Bethany Larsen's Maybe He's Just Not That Into You and Nick Moore and Susannah Pearse's Decisive highlight a group of six, 10-minute plays produced by the Milk Can Theater Company and collectively called The Hamlet Plays. Half of the short pieces are set in the modern day and are about actors talking about acting, while the other three present conversations among characters from the play. In Larsen's chick-lit toned piece, Ophelia laments the demise of her relationship with Hamlet to Ibsen's Nora and Oscar Wilde's Salome. Both women are headstrong and self-confident, and they console Ophelia as though they were the supporting cast on Sex and the City. Tongue placed firmly in cheek, Larsen writes self-conscious characters who know they are characters and who can talk about life after the final curtain call. Nora is collecting alimony from Torvald, and Salome is a hit at her belly-dancing class. These women are engaged in a purely fictional process of feminist-lite literary revision, remaking the story into "her-story." Thanks to Larsen's deft use of modern pop-psych dialogue, it's a fun process to watch.
Three members of the Post-Hamlet Support Group welcome Alex, a surfer dude with treacherous motives, in Decisive, a crowd-pleasing musical that plays the Prince of Denmark's tragic flaw for comic effect. Rachel (Jennifer Stackpole), Joe (Reza Jacobs), and Richard (Jared Dembowski) are actors who cannot cope with life after Hamlet. Each has acted the lead role (Rachel was in an all-female version of the play) and meet to reminisce about the good old days. When Alex arrives, they regard him snobbily but come around after he presses them to relive the moment they found out they were cast.
We soon learn that Alex hasn't actually played Hamlet but has been turned down for the parts that were offered to Joe and Rachel; his father was denied Richard's role in London in 1964. After his father's ghost visits him, Hamlet is famously indecisive. His inability to take action against his Uncle Claudius is fueled by his thoroughly modern self-obsession and soliloquizing introspection. And so Alex's decision to seek out and ultimately destroy these former competitors, which results from his decisive and direct nature, gets at why he probably wasn't right for the part in the first place.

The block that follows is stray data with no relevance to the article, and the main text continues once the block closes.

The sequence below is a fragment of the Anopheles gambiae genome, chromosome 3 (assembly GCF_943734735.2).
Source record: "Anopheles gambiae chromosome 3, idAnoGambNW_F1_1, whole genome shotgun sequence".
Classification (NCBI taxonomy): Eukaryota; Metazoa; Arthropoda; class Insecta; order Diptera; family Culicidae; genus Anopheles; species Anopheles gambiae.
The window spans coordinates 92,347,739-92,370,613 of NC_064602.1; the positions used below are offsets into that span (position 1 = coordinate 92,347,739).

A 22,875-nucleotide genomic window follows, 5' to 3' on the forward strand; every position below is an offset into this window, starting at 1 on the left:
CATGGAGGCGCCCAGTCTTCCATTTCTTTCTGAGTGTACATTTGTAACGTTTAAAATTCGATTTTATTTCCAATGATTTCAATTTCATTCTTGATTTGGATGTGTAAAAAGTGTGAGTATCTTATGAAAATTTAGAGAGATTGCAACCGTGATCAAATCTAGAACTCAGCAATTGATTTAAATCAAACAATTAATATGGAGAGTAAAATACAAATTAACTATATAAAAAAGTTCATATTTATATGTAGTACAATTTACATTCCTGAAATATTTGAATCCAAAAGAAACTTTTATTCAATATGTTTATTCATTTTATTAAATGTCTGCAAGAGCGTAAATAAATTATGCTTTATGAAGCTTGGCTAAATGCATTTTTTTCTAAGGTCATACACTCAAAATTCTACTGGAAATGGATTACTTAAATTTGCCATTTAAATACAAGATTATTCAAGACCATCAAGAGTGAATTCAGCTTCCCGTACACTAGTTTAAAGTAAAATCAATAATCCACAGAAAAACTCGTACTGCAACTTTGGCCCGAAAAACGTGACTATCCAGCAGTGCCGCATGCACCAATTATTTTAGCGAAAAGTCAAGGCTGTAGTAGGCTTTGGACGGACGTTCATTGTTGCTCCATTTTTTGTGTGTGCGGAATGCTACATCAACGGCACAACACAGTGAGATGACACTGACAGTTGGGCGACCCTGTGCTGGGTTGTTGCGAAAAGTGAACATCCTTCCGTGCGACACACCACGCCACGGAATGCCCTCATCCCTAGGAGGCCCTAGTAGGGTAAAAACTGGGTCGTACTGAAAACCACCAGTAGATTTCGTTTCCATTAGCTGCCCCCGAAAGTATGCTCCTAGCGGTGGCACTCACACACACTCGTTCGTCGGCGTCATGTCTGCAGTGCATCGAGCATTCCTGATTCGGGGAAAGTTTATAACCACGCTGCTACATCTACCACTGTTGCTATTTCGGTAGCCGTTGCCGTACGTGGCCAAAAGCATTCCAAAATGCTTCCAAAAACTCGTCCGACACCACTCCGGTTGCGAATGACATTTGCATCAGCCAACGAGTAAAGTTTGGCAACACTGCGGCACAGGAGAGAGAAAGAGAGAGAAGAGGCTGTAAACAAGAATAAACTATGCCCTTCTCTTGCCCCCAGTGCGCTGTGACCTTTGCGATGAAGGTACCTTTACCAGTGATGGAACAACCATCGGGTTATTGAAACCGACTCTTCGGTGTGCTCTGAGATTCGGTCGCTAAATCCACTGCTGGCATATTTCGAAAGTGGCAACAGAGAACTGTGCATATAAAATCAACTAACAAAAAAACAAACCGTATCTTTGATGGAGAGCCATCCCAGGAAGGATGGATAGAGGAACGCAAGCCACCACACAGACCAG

Larsen, Moore, and Pearse make good theater because they mine the textual and thematic treasure chest of the Bard's best-loved play. They successfully communicate interesting stories in a short amount of time by giving us characters whose sense of self is either fueled by or in comical opposition to those selves we find in Shakespeare's text.
The Lamp's Lit attempts to show us scenes that Shakespeare didn't, and while adding to what most people regard as a pretty decent play is a bit presumptuous, it does manage to present a sympathetic portrait of the traitorous queen. Roya Shanks gives one of the show's best performances as Gertrude, pacing about the royal chamber, awaiting her son's return. TJ Morton is a disappointingly stiff Ghost who elicits his wife's help to kill Claudius; casting an actor who at least looks like a grave, wronged king might have helped.
Cheryl Davis's dialogue is at its best when Gertrude has to respond to both the Ghost and her impatient husband, Claudius, who wants her to come back to bed. The piece is ultimately not as finely conceived as Maybe or Decisive, but it does go out on an intellectually stimulating limb.
I found the other three pieces—The Player King Musical, Baloney, and The Match—boring and hardly worth mentioning. None of them offered characters worth caring about, which is saying a lot when their approximate run time is only 10 minutes each. The Player King Musical is a clichéd meet-and-mate, and Baloney is a poor attempt at philosophy, choked by obvious metaphors. Better actors could squeeze some value out of The Match, about longtime friends competing for the lead role as you know who, but as is, it's flatfooted and melodramatic.
None of the plays were made better by Michel Ostaszewki's distractingly colorful backdrop. The versatile scaffolding worked well and should have been paired with a simple black background that would have made the small space seem less cluttered.
At the end of the show, audiences were encouraged to vote for The Hamlet Plays in the Innovative Theater Awards's online balloting. In this case, it's too bad we can't select the show's individual plays for these Off-Off-Broadway awards. When the pieces are grouped together this way, the bad ones distract too much from the good.